Wednesday, October 12, 2011

New and Shiny

So today I was anxiously waiting for IOS5 to be available so I could download it and play with the latest software for my iPad. I was also one of the folks that downloaded Lion the day it was released, accepting the minor compatibility problems that came with it as a cost of being an early adopter. Is there an advantage to being an early adopter, or is it just the thrill of playing with something new and shiny?

In project management, there is emphasis in some circles on having a repeatable process. We have our PMO and our methodology and all our templates. But is this always the best approach? If each project by definition is unique, should we use the same old process for each project?

I've used Kanban on a number of projects lately and been successful with it. I think Kanban still falls into the new and shiny category, but I've been figuring out how to use it. In once case, I took a project that was following Scrum...But and when I moved to Kanban saw improved delivery, better visibility, and a happier customer.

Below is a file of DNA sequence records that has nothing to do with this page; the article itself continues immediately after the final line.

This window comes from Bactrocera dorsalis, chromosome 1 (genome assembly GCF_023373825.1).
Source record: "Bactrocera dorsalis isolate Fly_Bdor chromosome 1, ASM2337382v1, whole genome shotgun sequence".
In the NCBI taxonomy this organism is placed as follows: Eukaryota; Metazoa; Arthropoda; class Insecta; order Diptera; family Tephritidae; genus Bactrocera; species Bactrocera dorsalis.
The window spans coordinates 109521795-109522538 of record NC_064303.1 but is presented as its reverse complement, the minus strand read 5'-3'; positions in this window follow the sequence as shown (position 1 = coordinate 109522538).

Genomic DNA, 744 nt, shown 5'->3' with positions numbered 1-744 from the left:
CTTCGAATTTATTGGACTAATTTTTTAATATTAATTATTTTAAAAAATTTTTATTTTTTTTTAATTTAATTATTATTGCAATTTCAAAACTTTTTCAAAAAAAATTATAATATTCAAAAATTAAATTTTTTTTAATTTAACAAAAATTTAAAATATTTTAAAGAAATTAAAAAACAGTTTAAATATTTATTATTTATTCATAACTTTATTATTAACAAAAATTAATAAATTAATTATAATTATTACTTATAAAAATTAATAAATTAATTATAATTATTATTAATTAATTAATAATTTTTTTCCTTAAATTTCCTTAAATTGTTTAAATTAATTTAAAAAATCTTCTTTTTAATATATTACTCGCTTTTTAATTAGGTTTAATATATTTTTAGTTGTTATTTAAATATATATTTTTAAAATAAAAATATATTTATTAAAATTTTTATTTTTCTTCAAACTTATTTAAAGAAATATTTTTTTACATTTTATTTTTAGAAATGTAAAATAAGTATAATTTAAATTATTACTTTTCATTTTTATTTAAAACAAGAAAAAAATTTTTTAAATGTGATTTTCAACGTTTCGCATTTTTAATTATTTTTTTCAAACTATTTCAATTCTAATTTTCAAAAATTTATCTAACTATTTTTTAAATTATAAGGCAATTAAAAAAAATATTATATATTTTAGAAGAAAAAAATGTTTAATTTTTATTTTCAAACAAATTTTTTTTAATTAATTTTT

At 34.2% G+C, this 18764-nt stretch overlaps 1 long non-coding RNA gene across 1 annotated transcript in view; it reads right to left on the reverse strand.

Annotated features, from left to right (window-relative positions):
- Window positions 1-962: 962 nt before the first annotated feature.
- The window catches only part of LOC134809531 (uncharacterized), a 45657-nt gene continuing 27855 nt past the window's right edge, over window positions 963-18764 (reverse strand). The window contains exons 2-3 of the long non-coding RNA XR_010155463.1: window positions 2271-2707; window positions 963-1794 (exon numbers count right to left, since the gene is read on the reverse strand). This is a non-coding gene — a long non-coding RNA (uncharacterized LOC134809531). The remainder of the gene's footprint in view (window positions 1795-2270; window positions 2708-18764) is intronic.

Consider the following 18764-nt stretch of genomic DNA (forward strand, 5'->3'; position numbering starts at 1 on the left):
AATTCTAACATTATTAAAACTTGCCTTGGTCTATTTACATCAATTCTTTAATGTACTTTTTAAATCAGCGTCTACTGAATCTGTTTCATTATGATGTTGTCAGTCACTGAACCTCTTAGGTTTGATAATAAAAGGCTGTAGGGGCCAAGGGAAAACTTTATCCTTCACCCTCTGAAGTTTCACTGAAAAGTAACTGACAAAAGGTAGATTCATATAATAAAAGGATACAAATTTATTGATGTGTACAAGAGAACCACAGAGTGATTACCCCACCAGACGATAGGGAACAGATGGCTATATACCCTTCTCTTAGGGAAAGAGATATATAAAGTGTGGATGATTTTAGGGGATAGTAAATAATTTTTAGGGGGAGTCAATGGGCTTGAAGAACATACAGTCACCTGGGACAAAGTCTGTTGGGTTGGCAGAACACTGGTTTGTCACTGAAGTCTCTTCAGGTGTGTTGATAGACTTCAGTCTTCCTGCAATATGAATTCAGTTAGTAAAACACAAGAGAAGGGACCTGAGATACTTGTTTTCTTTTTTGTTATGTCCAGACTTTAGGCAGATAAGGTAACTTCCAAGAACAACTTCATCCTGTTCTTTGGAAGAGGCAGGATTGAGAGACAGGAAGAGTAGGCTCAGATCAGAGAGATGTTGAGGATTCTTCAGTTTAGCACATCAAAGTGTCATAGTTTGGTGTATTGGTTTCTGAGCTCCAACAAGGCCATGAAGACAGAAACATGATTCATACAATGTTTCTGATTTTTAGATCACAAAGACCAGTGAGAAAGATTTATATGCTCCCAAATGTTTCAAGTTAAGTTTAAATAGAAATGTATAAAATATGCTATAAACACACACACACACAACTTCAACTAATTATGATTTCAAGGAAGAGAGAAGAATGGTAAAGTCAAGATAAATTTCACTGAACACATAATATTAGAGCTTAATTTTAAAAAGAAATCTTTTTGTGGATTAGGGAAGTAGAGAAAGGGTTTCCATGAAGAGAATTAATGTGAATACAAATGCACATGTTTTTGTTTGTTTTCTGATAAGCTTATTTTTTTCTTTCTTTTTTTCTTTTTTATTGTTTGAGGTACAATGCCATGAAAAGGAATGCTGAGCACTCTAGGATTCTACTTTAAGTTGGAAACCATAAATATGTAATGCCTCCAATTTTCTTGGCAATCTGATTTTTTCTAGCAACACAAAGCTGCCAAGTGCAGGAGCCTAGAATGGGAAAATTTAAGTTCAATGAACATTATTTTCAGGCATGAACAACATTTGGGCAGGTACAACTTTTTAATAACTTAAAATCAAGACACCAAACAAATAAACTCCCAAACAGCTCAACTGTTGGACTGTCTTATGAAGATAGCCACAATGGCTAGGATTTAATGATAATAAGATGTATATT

I recall about 3 years ago when I was trying to introduce agile into the organization I was working at. At the time, agile was still shiny and new, at least in some circles. There was some resistance to this approach, even though the more traditional approaches weren't always successful (that's not to say there aren't failed projects that use agile).

Some people need a lot of proof before they change their ways, others (like me) like trying things out early to see how they work. Of course, even I won't risk a new approach on a big project; I like to test things out on smaller projects first, where the cost of failure is lower. Even if you're not an early adopter or fast follower, keep aware of the trends. What's new and shiny today will be standard before you know it.

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